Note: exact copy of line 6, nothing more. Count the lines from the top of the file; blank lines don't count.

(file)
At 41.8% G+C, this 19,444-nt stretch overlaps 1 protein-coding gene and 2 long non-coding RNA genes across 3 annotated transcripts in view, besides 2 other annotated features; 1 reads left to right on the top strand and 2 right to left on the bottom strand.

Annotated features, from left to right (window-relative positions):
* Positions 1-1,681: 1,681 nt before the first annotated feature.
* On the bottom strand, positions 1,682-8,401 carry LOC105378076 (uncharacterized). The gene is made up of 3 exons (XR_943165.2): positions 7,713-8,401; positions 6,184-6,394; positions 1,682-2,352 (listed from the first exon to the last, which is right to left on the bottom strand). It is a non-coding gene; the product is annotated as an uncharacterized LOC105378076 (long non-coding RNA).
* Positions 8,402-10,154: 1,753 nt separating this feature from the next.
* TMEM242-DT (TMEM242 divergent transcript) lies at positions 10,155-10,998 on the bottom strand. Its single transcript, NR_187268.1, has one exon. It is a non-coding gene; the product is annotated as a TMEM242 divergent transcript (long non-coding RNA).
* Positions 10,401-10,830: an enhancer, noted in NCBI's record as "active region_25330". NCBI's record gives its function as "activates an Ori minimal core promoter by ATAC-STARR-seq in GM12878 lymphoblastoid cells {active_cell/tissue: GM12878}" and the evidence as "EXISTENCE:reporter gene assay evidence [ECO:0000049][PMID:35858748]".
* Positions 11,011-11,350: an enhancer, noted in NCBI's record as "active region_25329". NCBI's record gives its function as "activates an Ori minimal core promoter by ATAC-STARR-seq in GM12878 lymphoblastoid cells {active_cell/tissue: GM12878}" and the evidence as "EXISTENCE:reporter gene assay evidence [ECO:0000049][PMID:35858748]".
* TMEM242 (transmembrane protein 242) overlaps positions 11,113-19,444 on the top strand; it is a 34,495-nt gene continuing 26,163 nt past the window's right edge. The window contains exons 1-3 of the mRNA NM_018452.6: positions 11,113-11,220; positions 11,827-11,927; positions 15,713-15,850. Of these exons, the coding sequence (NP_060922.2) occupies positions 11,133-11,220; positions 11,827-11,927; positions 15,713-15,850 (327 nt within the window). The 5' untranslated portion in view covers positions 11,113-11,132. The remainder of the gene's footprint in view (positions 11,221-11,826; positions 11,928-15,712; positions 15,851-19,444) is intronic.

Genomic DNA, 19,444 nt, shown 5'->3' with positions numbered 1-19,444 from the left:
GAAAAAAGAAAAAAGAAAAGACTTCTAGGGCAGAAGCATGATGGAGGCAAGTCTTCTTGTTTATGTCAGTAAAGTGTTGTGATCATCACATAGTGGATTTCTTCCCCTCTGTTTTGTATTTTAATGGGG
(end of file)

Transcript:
* TMEM242-DT (TMEM242 divergent transcript) lies at positions 10,155-10,998 on the bottom strand. Its single transcript, NR_187268.1, has one exon. It is a non-coding gene; the product is annotated as a TMEM242 divergent transcript (long non-coding RNA).